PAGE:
In the case of a 46g tank with 4 fish, I think it would be more like a week (not 2 days) before ammonia should be any level to be concerned about...unless you have ammonia in your tap water (maybe should test for that?).
So you need to guard against harmful ammonia spikes, but not change so much water as to stifle the cycle process.
Hope this helps some.
I'll just refer you to this article here.
Some pretty good post so far, let me throw some ideas out there on why the LFS would tell you some losses are to be expected;
Fish tanks take more work then alot of people think about and if actually told how much maintenance is required most people would walk out of the store buying nothing, so its in the retailers best interest to tell their associates to say this.
Dead fish = more fish you have to replace
Completely ignorant of what is happening in the cycle process
Many sales people will not look at fish as living feeling beings but instead as something that is to be replaced when it wears out.
Who knows what their actually motivation is, but for most I'm sure its just a matter of ignorance and never taking the time to properly learn about their job/hobby.
Perhaps it has to do with their PH?
In low ph, Ammonia exists as ammonium... which is relatively safe. Nitrite can still kill your fish though. I can't believe the advice they told you... Some fish survive ammonia fairly well... like livebearers and danios... but all fish? I've has tetras and cories die when the ammonia was at 2ppm...
Also, plants can assimilate ammonia, getting rid of the whole cycling need. ;)
Thank you everyone for your replies. The LFS is 30 minutes away, so at this point I think I will do my best to see that the fish I do have at least have a chance of making it.
So, I went to petsmart and bought API 5 in 1 Test Strips (they were out of the bigger liquid tests, ugh) and will use it with the Seachem Ammonia meter. I plan on testing daily to watch for Nitrites in particular since that was the only thing that was "slightly" high when my water was checked this morning by my LFS. That probably cause of my loss.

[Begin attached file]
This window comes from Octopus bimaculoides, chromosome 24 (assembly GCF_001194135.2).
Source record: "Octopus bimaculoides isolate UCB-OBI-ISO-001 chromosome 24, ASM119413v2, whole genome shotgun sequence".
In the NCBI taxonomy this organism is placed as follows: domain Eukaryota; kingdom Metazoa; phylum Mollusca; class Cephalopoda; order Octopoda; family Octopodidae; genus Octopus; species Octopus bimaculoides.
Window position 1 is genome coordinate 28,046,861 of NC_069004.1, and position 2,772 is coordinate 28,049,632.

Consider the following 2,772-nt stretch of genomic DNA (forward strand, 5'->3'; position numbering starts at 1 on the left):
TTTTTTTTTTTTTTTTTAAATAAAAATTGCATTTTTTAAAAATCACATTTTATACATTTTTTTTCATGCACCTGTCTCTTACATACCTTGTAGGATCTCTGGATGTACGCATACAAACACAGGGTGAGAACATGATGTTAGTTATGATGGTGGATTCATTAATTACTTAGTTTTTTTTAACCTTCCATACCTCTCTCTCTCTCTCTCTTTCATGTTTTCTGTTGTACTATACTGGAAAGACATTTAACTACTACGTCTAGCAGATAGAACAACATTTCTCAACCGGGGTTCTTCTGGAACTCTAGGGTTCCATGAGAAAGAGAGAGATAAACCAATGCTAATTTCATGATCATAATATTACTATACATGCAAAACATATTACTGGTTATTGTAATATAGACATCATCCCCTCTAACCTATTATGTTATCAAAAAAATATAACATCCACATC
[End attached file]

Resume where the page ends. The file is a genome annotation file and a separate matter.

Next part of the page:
If the nitrites rise or the ammonia, then I plan on doing a partial water change.
I also attempted to find some floating plants, but Petsmart didn't have any. I did add a Moss Ball with hopes that it would provide something beneficial in the cycling.
It's been too many years since I've been through cycling a tank and although frustrating, I know it will be worth it in the end. I wish I would have read up on Fishless cycling before hand, but I just went with what I remembered from years ago and the advise of the LFS.
Thanks again and ALL advise is welcome and appreciated.
Well, sadly I woke up to another loss. The second neon rainbow passed. I added the Stability again as directed and the Prime. When I test with the strip it shows 0 nitrites and 20 nitrates and ammonia 0. I think with the Prime and Stability and water change my readings may be off. I think the deaths may be due to stress more than the water since the others seem fine (2 celebes rainbow and the raphael cat). Time will tell.
I had thought about putting the remaining fish in my daughters 5 gallon marineland, but she has a betta and two glo fish in there (about a year old) and I am afraid to stress her fish or mine further.
It has been my experience that when in doubt, water change. The moss ball will help some, yes. The Prime will certainly help some too. If your numbers are Ammonia 0, Nitrite 0 and Nitrate 0 then it seems your tank is cycled but needs some fresh water. I am not a fan of the strips and would recommend that you go with an API test kit for fresh water Aquarium Water Testing: Aquarium Pharmaceuticals Freshwater Master Test Kit It has been said that with the Nitrate NO3 you need to shake it much longer then the directions say to make it accurate. I shake mine for about 2 minutes. It is good for your arms as well. ha ha
I can speak highly enough for the plants in the tank. I set up another tank (awhile ago now) and I put fish in on day 2. It was heavily planted and I never lost even one fish. I didn't lose any fish on my first cycle either but I was doing extreme large water changes daily. It seemed like forever but I made it through. I will never cycle a fresh water tank again without heavily planting it.
I personally would NOT toss my fish into another tank with other fish. Keep up the water changes. Always use Prime with the water changes.